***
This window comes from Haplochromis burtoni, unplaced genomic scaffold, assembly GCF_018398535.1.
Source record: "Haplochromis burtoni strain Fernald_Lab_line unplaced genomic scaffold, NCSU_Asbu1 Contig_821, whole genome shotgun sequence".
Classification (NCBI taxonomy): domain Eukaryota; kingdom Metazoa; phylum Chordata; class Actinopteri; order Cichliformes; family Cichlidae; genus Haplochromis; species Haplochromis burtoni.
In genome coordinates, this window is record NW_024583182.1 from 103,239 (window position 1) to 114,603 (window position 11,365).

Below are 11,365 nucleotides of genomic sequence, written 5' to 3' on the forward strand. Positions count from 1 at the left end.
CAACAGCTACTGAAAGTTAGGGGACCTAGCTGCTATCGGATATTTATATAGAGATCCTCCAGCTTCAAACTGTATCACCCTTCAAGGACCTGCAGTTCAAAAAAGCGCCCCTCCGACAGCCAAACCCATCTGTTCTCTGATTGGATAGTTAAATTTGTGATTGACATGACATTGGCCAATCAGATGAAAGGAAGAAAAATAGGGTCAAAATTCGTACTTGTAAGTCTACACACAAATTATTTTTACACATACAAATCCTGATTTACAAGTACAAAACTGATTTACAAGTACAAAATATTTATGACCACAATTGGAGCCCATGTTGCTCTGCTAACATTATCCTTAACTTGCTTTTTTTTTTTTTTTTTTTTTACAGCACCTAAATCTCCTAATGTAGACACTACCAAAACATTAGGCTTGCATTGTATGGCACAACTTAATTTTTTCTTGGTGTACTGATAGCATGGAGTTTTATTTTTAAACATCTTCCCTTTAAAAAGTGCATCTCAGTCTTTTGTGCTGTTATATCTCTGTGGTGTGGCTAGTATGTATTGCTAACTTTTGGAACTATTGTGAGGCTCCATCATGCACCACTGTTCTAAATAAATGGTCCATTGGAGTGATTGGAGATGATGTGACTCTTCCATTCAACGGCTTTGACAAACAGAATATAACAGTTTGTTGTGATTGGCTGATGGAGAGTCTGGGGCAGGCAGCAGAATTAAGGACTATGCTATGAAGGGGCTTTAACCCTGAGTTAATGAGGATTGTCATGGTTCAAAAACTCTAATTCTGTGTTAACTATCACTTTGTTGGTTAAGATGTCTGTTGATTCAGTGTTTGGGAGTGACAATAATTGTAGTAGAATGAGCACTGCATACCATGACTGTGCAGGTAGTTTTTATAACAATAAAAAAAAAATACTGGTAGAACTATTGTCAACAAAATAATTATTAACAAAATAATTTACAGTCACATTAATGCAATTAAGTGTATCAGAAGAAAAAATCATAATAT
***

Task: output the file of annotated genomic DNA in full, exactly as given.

This window comes from Haplochromis burtoni, unplaced genomic scaffold, assembly GCF_018398535.1.
Source record: "Haplochromis burtoni strain Fernald_Lab_line unplaced genomic scaffold, NCSU_Asbu1 Contig_821, whole genome shotgun sequence".
Classification (NCBI taxonomy): domain Eukaryota; kingdom Metazoa; phylum Chordata; class Actinopteri; order Cichliformes; family Cichlidae; genus Haplochromis; species Haplochromis burtoni.
In genome coordinates, this window is record NW_024583182.1 from 103,239 (window position 1) to 114,603 (window position 11,365).

Below are 11,365 nucleotides of genomic sequence, written 5' to 3' on the forward strand. Positions count from 1 at the left end.
CAACAGCTACTGAAAGTTAGGGGACCTAGCTGCTATCGGATATTTATATAGAGATCCTCCAGCTTCAAACTGTATCACCCTTCAAGGACCTGCAGTTCAAAAAAGCGCCCCTCCGACAGCCAAACCCATCTGTTCTCTGATTGGATAGTTAAATTTGTGATTGACATGACATTGGCCAATCAGATGAAAGGAAGAAAAATAGGGTCAAAATTCGTACTTGTAAGTCTACACACAAATTATTTTTACACATACAAATCCTGATTTACAAGTACAAAACTGATTTACAAGTACAAAATATTTATGACCACAATTGGAGCCCATGTTGCTCTGCTAACATTATCCTTAACTTGCTTTTTTTTTTTTTTTTTTTTTACAGCACCTAAATCTCCTAATGTAGACACTACCAAAACATTAGGCTTGCATTGTATGGCACAACTTAATTTTTTCTTGGTGTACTGATAGCATGGAGTTTTATTTTTAAACATCTTCCCTTTAAAAAGTGCATCTCAGTCTTTTGTGCTGTTATATCTCTGTGGTGTGGCTAGTATGTATTGCTAACTTTTGGAACTATTGTGAGGCTCCATCATGCACCACTGTTCTAAATAAATGGTCCATTGGAGTGATTGGAGATGATGTGACTCTTCCATTCAACGGCTTTGACAAACAGAATATAACAGTTTGTTGTGATTGGCTGATGGAGAGTCTGGGGCAGGCAGCAGAATTAAGGACTATGCTATGAAGGGGCTTTAACCCTGAGTTAATGAGGATTGTCATGGTTCAAAAACTCTAATTCTGTGTTAACTATCACTTTGTTGGTTAAGATGTCTGTTGATTCAGTGTTTGGGAGTGACAATAATTGTAGTAGAATGAGCACTGCATACCATGACTGTGCAGGTAGTTTTTATAACAATAAAAAAAAAATACTGGTAGAACTATTGTCAACAAAATAATTATTAACAAAATAATTTACAGTCACATTAATGCAATTAAGTGTATCAGAAGAAAAAATCATAATAT